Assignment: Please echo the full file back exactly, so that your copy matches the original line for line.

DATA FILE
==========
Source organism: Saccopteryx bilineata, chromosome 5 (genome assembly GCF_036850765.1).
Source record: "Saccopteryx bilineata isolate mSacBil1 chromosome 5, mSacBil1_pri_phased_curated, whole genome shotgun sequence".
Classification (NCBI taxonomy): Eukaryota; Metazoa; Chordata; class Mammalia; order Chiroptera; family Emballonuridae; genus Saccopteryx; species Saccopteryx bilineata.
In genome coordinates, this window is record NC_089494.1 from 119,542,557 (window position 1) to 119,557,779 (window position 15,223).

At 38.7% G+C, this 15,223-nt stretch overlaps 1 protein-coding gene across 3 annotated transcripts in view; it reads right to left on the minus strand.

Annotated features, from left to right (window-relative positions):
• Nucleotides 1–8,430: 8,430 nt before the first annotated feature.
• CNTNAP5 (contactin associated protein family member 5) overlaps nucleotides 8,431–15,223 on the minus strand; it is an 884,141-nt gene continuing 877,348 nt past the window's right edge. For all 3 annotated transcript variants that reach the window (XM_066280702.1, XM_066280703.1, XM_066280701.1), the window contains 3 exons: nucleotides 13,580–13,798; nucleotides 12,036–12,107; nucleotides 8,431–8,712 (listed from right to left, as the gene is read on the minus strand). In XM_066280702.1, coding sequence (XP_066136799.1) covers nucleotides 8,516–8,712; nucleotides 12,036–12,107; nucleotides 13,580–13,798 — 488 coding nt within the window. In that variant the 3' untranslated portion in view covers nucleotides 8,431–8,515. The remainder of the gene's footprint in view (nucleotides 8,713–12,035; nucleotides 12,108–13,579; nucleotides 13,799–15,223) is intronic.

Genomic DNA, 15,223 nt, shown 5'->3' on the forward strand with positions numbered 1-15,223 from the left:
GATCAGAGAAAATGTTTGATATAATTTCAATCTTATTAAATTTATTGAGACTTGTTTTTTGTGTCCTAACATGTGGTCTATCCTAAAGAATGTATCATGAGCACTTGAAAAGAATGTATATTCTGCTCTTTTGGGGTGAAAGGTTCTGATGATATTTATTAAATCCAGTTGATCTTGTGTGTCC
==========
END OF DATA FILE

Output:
Source organism: Saccopteryx bilineata, chromosome 5 (genome assembly GCF_036850765.1).
Source record: "Saccopteryx bilineata isolate mSacBil1 chromosome 5, mSacBil1_pri_phased_curated, whole genome shotgun sequence".
Classification (NCBI taxonomy): Eukaryota; Metazoa; Chordata; class Mammalia; order Chiroptera; family Emballonuridae; genus Saccopteryx; species Saccopteryx bilineata.
In genome coordinates, this window is record NC_089494.1 from 119,542,557 (window position 1) to 119,557,779 (window position 15,223).

At 38.7% G+C, this 15,223-nt stretch overlaps 1 protein-coding gene across 3 annotated transcripts in view; it reads right to left on the minus strand.

Annotated features, from left to right (window-relative positions):
• Nucleotides 1–8,430: 8,430 nt before the first annotated feature.
• CNTNAP5 (contactin associated protein family member 5) overlaps nucleotides 8,431–15,223 on the minus strand; it is an 884,141-nt gene continuing 877,348 nt past the window's right edge. For all 3 annotated transcript variants that reach the window (XM_066280702.1, XM_066280703.1, XM_066280701.1), the window contains 3 exons: nucleotides 13,580–13,798; nucleotides 12,036–12,107; nucleotides 8,431–8,712 (listed from right to left, as the gene is read on the minus strand). In XM_066280702.1, coding sequence (XP_066136799.1) covers nucleotides 8,516–8,712; nucleotides 12,036–12,107; nucleotides 13,580–13,798 — 488 coding nt within the window. In that variant the 3' untranslated portion in view covers nucleotides 8,431–8,515. The remainder of the gene's footprint in view (nucleotides 8,713–12,035; nucleotides 12,108–13,579; nucleotides 13,799–15,223) is intronic.

Genomic DNA, 15,223 nt, shown 5'->3' on the forward strand with positions numbered 1-15,223 from the left:
GATCAGAGAAAATGTTTGATATAATTTCAATCTTATTAAATTTATTGAGACTTGTTTTTTGTGTCCTAACATGTGGTCTATCCTAAAGAATGTATCATGAGCACTTGAAAAGAATGTATATTCTGCTCTTTTGGGGTGAAAGGTTCTGATGATATTTATTAAATCCAGTTGATCTTGTGTGTCC